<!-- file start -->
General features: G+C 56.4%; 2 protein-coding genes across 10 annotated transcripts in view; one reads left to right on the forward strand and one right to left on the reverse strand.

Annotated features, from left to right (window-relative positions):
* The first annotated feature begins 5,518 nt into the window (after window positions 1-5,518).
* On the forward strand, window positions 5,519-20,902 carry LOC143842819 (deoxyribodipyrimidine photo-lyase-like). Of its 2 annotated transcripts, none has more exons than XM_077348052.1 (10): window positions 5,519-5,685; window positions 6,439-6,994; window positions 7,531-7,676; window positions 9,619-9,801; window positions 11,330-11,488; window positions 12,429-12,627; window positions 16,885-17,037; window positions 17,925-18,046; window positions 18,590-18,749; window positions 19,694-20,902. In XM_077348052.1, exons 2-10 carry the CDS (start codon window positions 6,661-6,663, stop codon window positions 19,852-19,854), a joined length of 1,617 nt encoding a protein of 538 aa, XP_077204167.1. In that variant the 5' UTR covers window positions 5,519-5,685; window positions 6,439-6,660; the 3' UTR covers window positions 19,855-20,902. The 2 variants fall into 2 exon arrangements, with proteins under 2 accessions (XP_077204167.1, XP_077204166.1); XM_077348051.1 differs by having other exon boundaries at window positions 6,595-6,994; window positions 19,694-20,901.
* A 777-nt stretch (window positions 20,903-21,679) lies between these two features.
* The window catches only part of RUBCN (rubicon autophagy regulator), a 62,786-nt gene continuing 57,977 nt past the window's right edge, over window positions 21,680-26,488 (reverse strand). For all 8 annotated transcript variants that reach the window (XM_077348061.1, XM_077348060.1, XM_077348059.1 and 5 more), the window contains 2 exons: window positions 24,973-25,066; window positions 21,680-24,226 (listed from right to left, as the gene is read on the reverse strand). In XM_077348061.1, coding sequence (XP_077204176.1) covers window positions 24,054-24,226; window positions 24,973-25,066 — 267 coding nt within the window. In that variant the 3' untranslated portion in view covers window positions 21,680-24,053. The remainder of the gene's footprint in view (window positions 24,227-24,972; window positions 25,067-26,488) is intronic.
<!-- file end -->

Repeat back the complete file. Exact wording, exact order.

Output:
General features: G+C 56.4%; 2 protein-coding genes across 10 annotated transcripts in view; one reads left to right on the forward strand and one right to left on the reverse strand.

Annotated features, from left to right (window-relative positions):
* The first annotated feature begins 5,518 nt into the window (after window positions 1-5,518).
* On the forward strand, window positions 5,519-20,902 carry LOC143842819 (deoxyribodipyrimidine photo-lyase-like). Of its 2 annotated transcripts, none has more exons than XM_077348052.1 (10): window positions 5,519-5,685; window positions 6,439-6,994; window positions 7,531-7,676; window positions 9,619-9,801; window positions 11,330-11,488; window positions 12,429-12,627; window positions 16,885-17,037; window positions 17,925-18,046; window positions 18,590-18,749; window positions 19,694-20,902. In XM_077348052.1, exons 2-10 carry the CDS (start codon window positions 6,661-6,663, stop codon window positions 19,852-19,854), a joined length of 1,617 nt encoding a protein of 538 aa, XP_077204167.1. In that variant the 5' UTR covers window positions 5,519-5,685; window positions 6,439-6,660; the 3' UTR covers window positions 19,855-20,902. The 2 variants fall into 2 exon arrangements, with proteins under 2 accessions (XP_077204167.1, XP_077204166.1); XM_077348051.1 differs by having other exon boundaries at window positions 6,595-6,994; window positions 19,694-20,901.
* A 777-nt stretch (window positions 20,903-21,679) lies between these two features.
* The window catches only part of RUBCN (rubicon autophagy regulator), a 62,786-nt gene continuing 57,977 nt past the window's right edge, over window positions 21,680-26,488 (reverse strand). For all 8 annotated transcript variants that reach the window (XM_077348061.1, XM_077348060.1, XM_077348059.1 and 5 more), the window contains 2 exons: window positions 24,973-25,066; window positions 21,680-24,226 (listed from right to left, as the gene is read on the reverse strand). In XM_077348061.1, coding sequence (XP_077204176.1) covers window positions 24,054-24,226; window positions 24,973-25,066 — 267 coding nt within the window. In that variant the 3' untranslated portion in view covers window positions 21,680-24,053. The remainder of the gene's footprint in view (window positions 24,227-24,972; window positions 25,067-26,488) is intronic.